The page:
Dere kan lese mer om Livid sine produksjonsprosesser på deres nettsider.

// The Suri dress from Livid is made of Tencel, which is not silk but a type of rayon/viscose, which is durable and comfortable against the skin. The production is FSC-certified, its made from Eucalyptus trees, and the trees used in the production are replaced. The chemicals are reused (almost up to 100%) for each production, which makes it a closed-loop kind of process. Pretty cool.

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Hope you have a comfortable summer where ever you are 🌼🌻

(A bit more) eco-friendly swimwear

It’s summer time and a time for many to get themselves some new swimwear. Before we begin the list of tips, we have to discuss something important. The fact that many clothings brands are starting to brand themselves as eco-friendly is something to be aware of. The only actual eco-friendly thing about clothes is not buying too much of it, and taking good care of what we have.

When the items we have do wear out, as swimwear eventually does, we need something new, of good quality, and with an ethical production process behind! Polyester is a synthetic fibre which was originally produced from oil, and is a non-renewable resource.It can be argued that swimwear of recycled plastic is better than just simple “new” plastic, because it uses a resource that is already made. With that in mind, remember that swimwear made from recycled plastic will also shed micro plastic into the waterways when being washed. When the tiny pieces enters into the waterways, they will most likely end in the ocean at some point, and be mistaken for food for the smallest ocean creatures, which again are eaten by fish and other seafood that humans eat. Not to forget the unknown harm that plastic causes in any living creatures’ system. It’s a tricky topic!

Anyways, we want to share some brands we like, that make quality items out of recycled materials!


Under protection

A danish brand that only uses sustainable materials such as recycled polyester, recycled wool, lyocell and organic cotton. All the packaging, paper and polybags are either recycled or biodegradable. Most of the products are vegan approved, and if not, it is because it is recycled (wool) or a waste resource (milk). They only work with certified factories. These items are made of 94% recycled polyester and 6% elastane. The products are made in New Dehli, India and is vegan approved by PETA. The fabric is both Oeko-Tex and GRS certified.


Dedicated

Dedicated is a Swedish brand that use organic and fairtrade cotton, recycled polyester and wood fibers. All items are vegan. The swimwear is made of recycled PET, made from PET-bottles.


La Vinn Swimwear

La Vinn swimwear is an ethical and eco-conscious swimwear brand designed in Norway & the Netherlands, founded in Byron Bay. They are working towards developing a 100% recycled fabric. The pieces are made in Bali.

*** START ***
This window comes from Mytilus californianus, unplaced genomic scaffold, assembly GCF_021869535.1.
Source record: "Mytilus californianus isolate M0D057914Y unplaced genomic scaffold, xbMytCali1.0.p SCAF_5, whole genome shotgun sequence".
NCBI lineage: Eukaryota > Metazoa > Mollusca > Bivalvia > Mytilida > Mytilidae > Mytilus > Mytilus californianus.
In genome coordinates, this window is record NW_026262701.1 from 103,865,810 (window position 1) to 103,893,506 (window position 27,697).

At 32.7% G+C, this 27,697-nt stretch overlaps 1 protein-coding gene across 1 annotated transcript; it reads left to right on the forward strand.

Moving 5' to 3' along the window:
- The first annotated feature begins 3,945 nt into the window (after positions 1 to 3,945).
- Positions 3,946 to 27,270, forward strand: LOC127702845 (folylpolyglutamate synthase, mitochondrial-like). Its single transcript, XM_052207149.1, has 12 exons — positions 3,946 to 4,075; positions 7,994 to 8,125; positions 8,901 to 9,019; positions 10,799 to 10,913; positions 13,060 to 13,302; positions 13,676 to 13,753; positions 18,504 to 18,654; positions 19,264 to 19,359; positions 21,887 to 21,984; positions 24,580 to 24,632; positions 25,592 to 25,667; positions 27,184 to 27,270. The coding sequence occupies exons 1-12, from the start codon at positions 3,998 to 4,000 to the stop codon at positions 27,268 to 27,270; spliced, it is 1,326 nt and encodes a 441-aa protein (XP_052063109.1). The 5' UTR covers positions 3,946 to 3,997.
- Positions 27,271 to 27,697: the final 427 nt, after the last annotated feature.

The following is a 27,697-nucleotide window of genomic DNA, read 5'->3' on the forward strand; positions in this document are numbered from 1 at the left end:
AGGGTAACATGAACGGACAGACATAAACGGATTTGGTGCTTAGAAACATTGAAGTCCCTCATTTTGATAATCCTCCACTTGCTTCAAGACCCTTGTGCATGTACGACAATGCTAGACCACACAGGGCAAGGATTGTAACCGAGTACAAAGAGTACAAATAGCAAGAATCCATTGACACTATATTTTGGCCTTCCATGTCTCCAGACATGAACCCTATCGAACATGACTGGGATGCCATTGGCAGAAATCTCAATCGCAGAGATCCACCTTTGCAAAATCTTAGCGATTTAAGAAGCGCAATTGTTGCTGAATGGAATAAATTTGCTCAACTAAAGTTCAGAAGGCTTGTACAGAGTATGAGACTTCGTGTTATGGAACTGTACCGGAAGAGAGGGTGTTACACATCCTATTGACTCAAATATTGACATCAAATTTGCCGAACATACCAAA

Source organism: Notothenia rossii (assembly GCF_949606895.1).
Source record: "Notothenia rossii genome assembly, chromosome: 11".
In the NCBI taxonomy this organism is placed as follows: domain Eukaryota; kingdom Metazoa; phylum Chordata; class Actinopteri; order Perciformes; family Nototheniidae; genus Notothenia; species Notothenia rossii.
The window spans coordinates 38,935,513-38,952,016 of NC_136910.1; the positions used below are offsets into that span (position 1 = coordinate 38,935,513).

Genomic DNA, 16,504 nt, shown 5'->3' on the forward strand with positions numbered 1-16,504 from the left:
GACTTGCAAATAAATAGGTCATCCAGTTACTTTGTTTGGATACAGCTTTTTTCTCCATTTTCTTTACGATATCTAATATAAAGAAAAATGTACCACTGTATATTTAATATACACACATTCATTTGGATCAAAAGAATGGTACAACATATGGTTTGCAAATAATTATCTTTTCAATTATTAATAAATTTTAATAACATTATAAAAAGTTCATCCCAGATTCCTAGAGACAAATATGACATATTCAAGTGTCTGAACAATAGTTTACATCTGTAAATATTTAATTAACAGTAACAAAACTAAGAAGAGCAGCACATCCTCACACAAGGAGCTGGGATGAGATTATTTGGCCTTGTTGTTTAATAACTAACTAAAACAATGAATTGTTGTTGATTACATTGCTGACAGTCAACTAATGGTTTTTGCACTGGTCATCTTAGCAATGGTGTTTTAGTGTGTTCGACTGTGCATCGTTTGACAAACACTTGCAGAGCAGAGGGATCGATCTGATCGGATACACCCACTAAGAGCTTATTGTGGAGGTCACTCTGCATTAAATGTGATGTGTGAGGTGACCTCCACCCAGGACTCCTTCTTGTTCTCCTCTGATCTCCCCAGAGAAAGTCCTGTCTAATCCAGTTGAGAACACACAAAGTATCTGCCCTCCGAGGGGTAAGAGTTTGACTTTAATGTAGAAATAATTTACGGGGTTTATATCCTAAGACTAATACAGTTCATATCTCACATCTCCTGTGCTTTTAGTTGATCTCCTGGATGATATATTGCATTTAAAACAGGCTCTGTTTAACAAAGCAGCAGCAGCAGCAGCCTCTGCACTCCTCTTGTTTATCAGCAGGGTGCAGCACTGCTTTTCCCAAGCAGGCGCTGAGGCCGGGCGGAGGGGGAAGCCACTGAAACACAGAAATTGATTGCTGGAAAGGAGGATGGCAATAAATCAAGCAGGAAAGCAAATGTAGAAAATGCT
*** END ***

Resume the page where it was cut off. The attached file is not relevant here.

Adidas x Parley

Every piece in the Adidas x Parley collection is made of plastic trash collected from remote beaches and coastal communities. The swimwear is made of chlorine resistant material with regenerated ECONYL® yarn, spun by recycled polyester.


Monki

Monki recently launched a collection of swimwear with items made from recycled polyester and polyamid from PET-bottles.

KappAhl

KappAhl is one of many brands striving towards increasing their use of recycled and more sustainable materials. The swimwear is made from recycled polyester, from PET bottles and residual waste from the textile industry.

A lot can be said about brands using sustainability as a marketing technique, and if they don’t really have any sustainability policy of true value, it is not good enough. But we definitely want to applaud and welcome brands wanting to make a change, so make sure to read up on your favourite brands, and don’t hesitate to message them with any questions!

Have a lovely summer day - maybe you can pick up some plastic today? 🌼

Barcelona with Parley for the Oceans

This weekend we travelled to Barcelona to run with Adidas X Parley for the Oceans. We have both been to Barcelona before, and we’re excited to go again. But my oh my our guilt over flying has grown immensely, and the decision whether or not to go was hard to make. We looked at options to take the train, but quickly found out it takes 50 hours from Oslo, which was more time than we had available. So we did a lot of research on how to best compensate for the travel. We recommend this article if you want to read more about flying and what you can do with it if you can’t quite ditch airplanes yet (like us). It’s a huge dilemma, and we can’t wait to learn more about it. If it’s one thing we want to do in the future, it’s to work with the aviation industry to make it more environmentally friendly, or make sure that the alternative options become more available and easier to use. Because right now it is just not good enough in any way. Not to speak of airports, where all you can find is unhealthy food packed in plastic (remember to bring a packed lunch!).

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Parley for the Oceans

“We’re fighting for plastic-free oceans by turning plastic trash into high performance sportswear.”